Are Your Inputs Correlated? by Clifford J. Sherry, Ph.D.
If you use neural nets to model the behavior of equity markets in an effort to develop a trading strategy, it's likely that your model has multiple inputs. You may very well find that two or more of your inputs are cross-correlated.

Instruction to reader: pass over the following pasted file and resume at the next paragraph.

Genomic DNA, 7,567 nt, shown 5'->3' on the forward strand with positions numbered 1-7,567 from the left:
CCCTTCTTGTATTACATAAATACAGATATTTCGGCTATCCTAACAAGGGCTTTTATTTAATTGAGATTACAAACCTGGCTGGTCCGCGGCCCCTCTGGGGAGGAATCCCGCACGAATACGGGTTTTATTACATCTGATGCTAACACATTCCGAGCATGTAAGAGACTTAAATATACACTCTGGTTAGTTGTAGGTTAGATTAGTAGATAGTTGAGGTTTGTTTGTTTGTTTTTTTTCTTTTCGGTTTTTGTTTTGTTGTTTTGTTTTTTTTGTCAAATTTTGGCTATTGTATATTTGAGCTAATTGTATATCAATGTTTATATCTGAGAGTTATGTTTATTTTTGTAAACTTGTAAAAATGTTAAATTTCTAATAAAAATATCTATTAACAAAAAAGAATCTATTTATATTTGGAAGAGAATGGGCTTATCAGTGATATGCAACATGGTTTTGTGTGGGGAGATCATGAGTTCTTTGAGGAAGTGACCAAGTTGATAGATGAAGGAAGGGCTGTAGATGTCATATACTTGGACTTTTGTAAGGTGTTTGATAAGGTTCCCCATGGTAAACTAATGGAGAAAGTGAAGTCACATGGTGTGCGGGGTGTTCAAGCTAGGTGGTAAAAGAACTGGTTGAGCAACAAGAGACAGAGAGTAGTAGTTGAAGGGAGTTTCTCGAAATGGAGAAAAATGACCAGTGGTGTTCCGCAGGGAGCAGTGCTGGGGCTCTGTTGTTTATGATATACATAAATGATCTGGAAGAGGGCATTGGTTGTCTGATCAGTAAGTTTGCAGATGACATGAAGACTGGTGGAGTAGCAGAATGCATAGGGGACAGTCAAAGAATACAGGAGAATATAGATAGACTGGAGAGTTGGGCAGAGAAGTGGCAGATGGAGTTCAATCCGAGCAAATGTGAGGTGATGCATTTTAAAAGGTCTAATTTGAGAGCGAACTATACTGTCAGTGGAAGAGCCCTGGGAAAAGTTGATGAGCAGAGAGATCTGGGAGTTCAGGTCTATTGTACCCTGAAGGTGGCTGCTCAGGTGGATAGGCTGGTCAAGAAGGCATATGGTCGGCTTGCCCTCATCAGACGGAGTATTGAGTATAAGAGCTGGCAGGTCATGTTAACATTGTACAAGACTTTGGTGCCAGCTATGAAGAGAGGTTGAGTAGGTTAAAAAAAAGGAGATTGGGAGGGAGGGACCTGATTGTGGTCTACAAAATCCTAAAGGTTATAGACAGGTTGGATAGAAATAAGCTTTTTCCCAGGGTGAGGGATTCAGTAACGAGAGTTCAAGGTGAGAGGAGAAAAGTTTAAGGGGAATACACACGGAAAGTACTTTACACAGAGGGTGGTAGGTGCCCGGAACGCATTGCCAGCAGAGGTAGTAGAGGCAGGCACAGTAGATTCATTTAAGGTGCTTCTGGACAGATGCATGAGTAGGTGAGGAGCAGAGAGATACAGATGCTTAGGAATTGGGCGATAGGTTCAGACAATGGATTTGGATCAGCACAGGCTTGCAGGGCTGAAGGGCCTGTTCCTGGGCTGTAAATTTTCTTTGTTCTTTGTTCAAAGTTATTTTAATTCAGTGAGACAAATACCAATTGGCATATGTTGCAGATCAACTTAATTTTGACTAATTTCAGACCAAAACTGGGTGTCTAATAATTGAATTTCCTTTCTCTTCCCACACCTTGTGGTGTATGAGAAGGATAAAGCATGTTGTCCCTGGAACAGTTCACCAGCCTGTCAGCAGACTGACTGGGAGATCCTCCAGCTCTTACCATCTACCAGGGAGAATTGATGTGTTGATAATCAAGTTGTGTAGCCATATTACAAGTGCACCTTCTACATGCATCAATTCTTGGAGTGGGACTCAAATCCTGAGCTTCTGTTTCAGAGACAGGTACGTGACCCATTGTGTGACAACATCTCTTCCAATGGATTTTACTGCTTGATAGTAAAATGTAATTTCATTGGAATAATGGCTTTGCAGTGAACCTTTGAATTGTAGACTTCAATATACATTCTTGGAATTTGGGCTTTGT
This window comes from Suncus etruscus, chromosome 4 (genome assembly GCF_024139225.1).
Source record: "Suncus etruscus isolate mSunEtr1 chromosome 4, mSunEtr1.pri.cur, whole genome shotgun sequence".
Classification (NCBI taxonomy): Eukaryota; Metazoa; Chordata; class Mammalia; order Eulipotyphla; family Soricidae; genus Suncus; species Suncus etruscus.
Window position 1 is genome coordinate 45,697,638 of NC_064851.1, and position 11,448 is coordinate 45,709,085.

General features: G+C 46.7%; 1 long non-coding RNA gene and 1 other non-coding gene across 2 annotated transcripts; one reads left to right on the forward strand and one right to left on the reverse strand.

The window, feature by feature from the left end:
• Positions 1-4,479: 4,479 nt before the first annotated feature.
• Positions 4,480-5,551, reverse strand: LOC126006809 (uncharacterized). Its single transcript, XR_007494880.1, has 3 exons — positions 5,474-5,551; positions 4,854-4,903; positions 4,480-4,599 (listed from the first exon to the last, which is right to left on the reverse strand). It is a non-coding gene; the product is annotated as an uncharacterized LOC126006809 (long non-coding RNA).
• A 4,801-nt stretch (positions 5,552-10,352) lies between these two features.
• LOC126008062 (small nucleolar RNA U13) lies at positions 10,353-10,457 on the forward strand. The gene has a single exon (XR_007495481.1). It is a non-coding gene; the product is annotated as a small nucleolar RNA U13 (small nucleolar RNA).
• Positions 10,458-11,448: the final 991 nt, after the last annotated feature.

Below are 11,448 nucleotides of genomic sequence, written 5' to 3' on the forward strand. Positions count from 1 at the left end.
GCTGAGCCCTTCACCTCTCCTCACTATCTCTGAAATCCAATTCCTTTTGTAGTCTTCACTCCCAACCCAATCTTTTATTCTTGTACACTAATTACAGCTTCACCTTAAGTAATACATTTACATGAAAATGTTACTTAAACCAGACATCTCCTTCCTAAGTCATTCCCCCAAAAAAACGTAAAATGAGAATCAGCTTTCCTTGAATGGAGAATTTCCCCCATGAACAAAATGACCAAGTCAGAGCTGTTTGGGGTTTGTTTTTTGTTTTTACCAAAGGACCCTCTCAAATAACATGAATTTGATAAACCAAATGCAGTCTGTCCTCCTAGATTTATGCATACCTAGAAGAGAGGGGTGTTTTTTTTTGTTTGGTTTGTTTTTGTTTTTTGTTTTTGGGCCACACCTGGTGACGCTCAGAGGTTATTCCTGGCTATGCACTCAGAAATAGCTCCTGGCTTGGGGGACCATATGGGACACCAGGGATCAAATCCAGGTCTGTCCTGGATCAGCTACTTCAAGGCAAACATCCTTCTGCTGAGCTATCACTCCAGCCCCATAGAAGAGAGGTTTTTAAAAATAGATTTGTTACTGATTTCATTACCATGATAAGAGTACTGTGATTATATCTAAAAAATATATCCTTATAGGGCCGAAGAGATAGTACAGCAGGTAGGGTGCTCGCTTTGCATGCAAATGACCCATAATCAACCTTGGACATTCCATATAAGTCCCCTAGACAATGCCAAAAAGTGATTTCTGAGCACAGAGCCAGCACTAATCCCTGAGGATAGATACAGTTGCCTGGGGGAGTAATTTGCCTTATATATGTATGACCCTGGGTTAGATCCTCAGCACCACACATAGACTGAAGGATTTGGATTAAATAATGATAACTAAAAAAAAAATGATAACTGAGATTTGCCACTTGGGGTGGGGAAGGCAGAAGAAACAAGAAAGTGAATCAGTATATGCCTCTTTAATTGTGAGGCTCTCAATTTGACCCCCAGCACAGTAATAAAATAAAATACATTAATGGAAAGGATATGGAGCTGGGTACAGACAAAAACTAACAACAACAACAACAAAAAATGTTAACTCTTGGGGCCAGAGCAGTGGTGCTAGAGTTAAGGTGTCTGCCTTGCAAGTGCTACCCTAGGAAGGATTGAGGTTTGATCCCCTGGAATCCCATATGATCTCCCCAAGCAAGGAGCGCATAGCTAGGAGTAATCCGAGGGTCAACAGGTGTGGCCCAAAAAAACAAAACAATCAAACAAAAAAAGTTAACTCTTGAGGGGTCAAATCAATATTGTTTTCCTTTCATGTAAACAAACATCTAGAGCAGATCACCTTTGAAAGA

Basic modeling theory suggests that you should avoid inputs that contain significant cross-correlations. If two of the inputs to your model were perfectly correlated, then removing one of them should have no impact on your model's efficiency. On the other hand, if the correlation is not perfect and removing one of these inputs decreases the model's efficiency, then it is possible that your model responds favorably when the two inputs agree or when they do not. If this is the case, you may want to consider combining the two inputs into one that summarizes the interrelationships of the two inputs and maximizes one of these relationships. If you have inputs that are cross-correlated and if removing one of these inputs decreases the efficiency and predictiveness of your model, you may want to consider one of these methods.